SRLs may contact the law society by phone at the following numbers to access the service: Toll-free: 1-800-268-7568; General: 416-947-3310.

Law Society of Ontario Referral Service

The Law Society of Ontario’s Referral Service will give you the name of a lawyer within or near your community, who will provide a free consultation of up to 30 minutes to help you determine your rights and options.  You can start the online process of obtaining a lawyer referral at http://www.findlegalhelp.ca/, 24 hours per day.

A Guide for Self-represented Family Litigants during COVID-19

The Ontario Court of Justice has prepared a guide for self-represented family litigants during COVID-19.  You may find it here: Guide for Self-represented Family Litigants during COVID-19

Pro Bono Students Canada Family Justice Centre:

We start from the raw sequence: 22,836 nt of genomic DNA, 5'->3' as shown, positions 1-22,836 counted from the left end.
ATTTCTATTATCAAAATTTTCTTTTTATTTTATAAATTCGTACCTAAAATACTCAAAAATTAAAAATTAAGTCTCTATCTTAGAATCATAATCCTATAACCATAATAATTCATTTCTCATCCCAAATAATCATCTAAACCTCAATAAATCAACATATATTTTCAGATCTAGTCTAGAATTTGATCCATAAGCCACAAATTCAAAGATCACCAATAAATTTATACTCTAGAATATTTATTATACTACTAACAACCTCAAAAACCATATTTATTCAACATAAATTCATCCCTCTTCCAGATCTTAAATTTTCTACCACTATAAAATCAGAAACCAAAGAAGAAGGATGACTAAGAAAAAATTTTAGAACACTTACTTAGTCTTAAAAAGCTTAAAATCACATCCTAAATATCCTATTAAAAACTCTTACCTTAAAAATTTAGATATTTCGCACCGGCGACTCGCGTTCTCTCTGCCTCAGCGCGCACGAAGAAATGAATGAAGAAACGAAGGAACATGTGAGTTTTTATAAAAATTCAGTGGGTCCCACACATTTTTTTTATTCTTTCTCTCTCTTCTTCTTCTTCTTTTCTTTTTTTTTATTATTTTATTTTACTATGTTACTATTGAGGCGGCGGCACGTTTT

Pro Bono Students Canada will be hosting virtual legal clinics for Ontarians dealing with family law issues who are unable to afford a lawyer, but do not necessarily meet the threshold to qualify for legal aid services. At the virtual clinics, private bar family law lawyers will supervise law students in the delivery of unbundled legal services to self-represented litigants in Ontario.  For more information, please see: https://www.probonostudents.ca/family-justice-centre


The Ministry of the Attorney General provides mediation services.  Free online mediation is available for anyone at first appearance, on a conference, motion or trial. Free intakes for 6-hour mediations are also by Zoom, along with the subsidized mediations.  You may also wish to contact the mediation services for information about resources that are available in your location, including virtual mandatory information sessions.

You can find them here: Ministry of the Attorney General – Mediators by Court Location